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Curcumin Prevents High-Fat Diet-Induced Hepatic Steatosis in ApoE -/- Mice by Improving Intestinal Barrier Function and Reducing Endotoxin and Liver TLR4/NF-κB Inflammation

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Curcumin Prevents High-Fat Diet-Induced Hepatic Steatosis in ApoE -/- Mice by Improving Intestinal Barrier Function and Reducing Endotoxin and Liver TLR4/NF-κB Inflammation

Dan Feng et al. Nutr Metab (Lond).

Abstract

Background: Non-alcoholic fatty liver disease (NAFLD) is the most common chronic liver disease and has become a public health concern worldwide. The hallmark of NAFLD is hepatic steatosis. Therefore, there is an urgent need to develop new therapeutic strategies that are efficacious and have minimal side effects in hepatic steatosis and NAFLD treatment. The present study aimed to investigate the effect of dietary supplement of curcumin on high-fat diet (HFD)-induced hepatic steatosis and the underlying mechanism.

Methods: ApoE-/- mice were fed a normal diet, high-fat diet (HFD) or HFD supplemented with curcumin (0.1% w/w) for 16 weeks. Body and liver weight, blood biochemical.parameters, and liver lipids were measured. Intestinal permeability, hepatic steatosis and mRNA and protein expressions of TLR4-related inflammatory signaling molecule were analyzed.

Results: The administration of curcumin significantly prevented HFD-induced body weight gain and reduced liver weight. Curcumin attenuated hepatic steatosis along with improved serum lipid profile. Moreover, curcumin up-regulated the expression of intestinal tight junction protein zonula occluden-1 and occludin, which further improved gut barrier dysfunction and reduced circulating lipopolysaccharide levels. Curcumin also markedly down-regulated the protein expression of hepatic TLR4 and myeloid differentiation factor 88 (MyD88), inhibited p65 nuclear translocation and DNA binding activity of nuclear factor-κB (NF-κB) in the liver. In addition, the mRNA expression of hepatic tumour necrosis factor-α (TNF-α) and interleukin-1β (IL-1β) as well as the plasma levels of TNF-α and IL-1β were also lowered by curcumin treatment.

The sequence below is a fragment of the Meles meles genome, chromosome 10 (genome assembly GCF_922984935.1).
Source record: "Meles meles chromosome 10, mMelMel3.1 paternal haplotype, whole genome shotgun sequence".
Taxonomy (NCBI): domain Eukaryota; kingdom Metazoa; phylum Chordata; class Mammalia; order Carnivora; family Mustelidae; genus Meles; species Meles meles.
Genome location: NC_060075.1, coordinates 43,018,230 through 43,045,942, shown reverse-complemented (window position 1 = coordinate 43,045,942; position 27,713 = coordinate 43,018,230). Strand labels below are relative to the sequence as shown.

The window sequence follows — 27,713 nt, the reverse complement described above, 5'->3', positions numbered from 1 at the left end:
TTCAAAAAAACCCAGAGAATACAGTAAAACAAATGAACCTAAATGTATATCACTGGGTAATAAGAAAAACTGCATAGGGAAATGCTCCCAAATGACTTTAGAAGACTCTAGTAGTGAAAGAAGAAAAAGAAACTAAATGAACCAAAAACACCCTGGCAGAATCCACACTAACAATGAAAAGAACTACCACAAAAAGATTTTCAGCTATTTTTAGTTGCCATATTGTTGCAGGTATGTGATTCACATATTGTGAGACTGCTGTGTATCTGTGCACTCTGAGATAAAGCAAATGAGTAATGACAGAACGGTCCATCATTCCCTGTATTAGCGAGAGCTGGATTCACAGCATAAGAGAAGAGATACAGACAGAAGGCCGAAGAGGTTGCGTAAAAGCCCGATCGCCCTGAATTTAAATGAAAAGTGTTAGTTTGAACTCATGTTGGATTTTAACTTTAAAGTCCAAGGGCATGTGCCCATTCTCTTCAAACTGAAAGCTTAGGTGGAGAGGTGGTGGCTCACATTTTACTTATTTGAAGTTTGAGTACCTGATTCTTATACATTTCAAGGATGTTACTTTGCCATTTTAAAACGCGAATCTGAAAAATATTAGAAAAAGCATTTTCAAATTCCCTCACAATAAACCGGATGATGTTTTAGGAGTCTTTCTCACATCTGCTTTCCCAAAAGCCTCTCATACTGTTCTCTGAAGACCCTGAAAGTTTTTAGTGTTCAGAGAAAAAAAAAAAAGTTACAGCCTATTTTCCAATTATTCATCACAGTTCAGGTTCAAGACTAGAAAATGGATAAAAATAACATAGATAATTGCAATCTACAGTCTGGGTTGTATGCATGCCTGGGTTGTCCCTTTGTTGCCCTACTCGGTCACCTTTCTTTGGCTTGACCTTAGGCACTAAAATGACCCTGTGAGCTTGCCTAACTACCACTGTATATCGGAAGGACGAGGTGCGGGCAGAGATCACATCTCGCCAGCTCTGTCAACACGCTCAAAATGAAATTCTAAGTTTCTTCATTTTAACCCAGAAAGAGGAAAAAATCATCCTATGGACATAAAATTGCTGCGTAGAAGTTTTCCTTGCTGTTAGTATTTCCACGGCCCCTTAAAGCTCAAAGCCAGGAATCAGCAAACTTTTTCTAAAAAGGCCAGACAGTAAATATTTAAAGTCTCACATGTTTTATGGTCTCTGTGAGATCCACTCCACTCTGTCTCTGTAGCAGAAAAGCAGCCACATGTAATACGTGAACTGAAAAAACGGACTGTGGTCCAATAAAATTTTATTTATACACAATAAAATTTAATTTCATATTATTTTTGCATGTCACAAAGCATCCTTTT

Conclusion: These results indicated that curcumin protects against HFD-induced hepatic steatosis by improving intestinal barrier function and reducing endotoxin and liver TLR4/NF-κB inflammation. The ability of curcumin to inhibit hepatic steatosis portrayed its potential as effective dietry intervention for NAFLD prevention.

Keywords: Curcumin; Hepatic steatosis; Lipopolysaccharide; Nuclear factor-κB; Tight junction protein; Toll like receptor 4.

Conflict of interest statement

Competing interestsConflict of interest On behalf of all authors, the corresponding author states. that there is no conflict of interest.

Figures

Fig. 1
Fig. 1
Effects of curcumin on liver histology and hepatic TG content in HFD-fed ApoE−/− mice. ApoE−/− mice were fed a normal diet, high-fat diet and high-fat diet supplemented with 0.1% curcumin (w/w) for 16 weeks, histological analysis of steatosis in liver sections stained with H&E (a) or Oil Red O (b) (magnification 200 ×). Hepatic TG content (c). Histological changes of steatosis in the liver were semi-quantitative and expressed as steatosis scores (d). Results are mean ± SEM (n = 10 per group). ##P < 0.01 versus control group; *P < 0.05, **P < 0.01 versus HF group. Control, normal diet; HF, high-fat diet; HF + Curcumin, high-fat diet supplemented with curcumin
Fig. 2
Fig. 2